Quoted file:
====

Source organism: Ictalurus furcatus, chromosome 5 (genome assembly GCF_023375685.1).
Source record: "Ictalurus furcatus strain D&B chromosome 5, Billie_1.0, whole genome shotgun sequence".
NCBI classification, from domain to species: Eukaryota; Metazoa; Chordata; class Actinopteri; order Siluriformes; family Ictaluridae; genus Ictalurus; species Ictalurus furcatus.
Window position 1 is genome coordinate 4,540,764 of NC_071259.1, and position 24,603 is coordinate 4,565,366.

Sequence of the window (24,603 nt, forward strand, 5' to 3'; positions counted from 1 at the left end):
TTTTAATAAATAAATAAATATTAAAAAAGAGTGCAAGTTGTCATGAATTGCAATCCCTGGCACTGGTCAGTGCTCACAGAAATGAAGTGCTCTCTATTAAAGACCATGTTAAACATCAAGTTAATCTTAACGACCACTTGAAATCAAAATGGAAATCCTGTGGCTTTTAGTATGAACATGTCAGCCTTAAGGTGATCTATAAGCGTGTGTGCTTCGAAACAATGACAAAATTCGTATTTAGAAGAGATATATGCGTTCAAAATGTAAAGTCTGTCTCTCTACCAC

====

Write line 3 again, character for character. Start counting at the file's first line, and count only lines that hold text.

NCBI classification, from domain to species: Eukaryota; Metazoa; Chordata; class Actinopteri; order Siluriformes; family Ictaluridae; genus Ictalurus; species Ictalurus furcatus.